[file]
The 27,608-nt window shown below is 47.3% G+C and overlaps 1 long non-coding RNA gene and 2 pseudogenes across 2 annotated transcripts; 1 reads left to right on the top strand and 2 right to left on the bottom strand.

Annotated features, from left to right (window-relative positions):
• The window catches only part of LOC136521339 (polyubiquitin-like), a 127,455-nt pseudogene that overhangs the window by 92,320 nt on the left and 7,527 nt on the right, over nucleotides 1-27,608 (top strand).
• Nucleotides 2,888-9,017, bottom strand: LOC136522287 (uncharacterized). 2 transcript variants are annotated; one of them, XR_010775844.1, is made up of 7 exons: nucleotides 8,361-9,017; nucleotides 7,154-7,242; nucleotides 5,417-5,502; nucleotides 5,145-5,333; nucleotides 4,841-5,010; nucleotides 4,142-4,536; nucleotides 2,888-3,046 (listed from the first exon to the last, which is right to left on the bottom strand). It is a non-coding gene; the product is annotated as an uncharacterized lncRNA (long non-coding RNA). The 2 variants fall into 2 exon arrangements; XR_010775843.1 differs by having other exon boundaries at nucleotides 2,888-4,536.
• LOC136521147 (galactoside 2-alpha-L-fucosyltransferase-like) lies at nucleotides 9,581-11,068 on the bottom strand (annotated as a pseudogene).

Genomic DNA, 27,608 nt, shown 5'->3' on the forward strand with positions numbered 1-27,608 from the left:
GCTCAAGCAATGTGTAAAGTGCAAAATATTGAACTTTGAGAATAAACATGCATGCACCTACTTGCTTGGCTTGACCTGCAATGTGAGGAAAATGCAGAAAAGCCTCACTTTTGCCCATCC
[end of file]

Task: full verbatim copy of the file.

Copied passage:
The 27,608-nt window shown below is 47.3% G+C and overlaps 1 long non-coding RNA gene and 2 pseudogenes across 2 annotated transcripts; 1 reads left to right on the top strand and 2 right to left on the bottom strand.

Annotated features, from left to right (window-relative positions):
• The window catches only part of LOC136521339 (polyubiquitin-like), a 127,455-nt pseudogene that overhangs the window by 92,320 nt on the left and 7,527 nt on the right, over nucleotides 1-27,608 (top strand).
• Nucleotides 2,888-9,017, bottom strand: LOC136522287 (uncharacterized). 2 transcript variants are annotated; one of them, XR_010775844.1, is made up of 7 exons: nucleotides 8,361-9,017; nucleotides 7,154-7,242; nucleotides 5,417-5,502; nucleotides 5,145-5,333; nucleotides 4,841-5,010; nucleotides 4,142-4,536; nucleotides 2,888-3,046 (listed from the first exon to the last, which is right to left on the bottom strand). It is a non-coding gene; the product is annotated as an uncharacterized lncRNA (long non-coding RNA). The 2 variants fall into 2 exon arrangements; XR_010775843.1 differs by having other exon boundaries at nucleotides 2,888-4,536.
• LOC136521147 (galactoside 2-alpha-L-fucosyltransferase-like) lies at nucleotides 9,581-11,068 on the bottom strand (annotated as a pseudogene).

Genomic DNA, 27,608 nt, shown 5'->3' on the forward strand with positions numbered 1-27,608 from the left:
GCTCAAGCAATGTGTAAAGTGCAAAATATTGAACTTTGAGAATAAACATGCATGCACCTACTTGCTTGGCTTGACCTGCAATGTGAGGAAAATGCAGAAAAGCCTCACTTTTGCCCATCC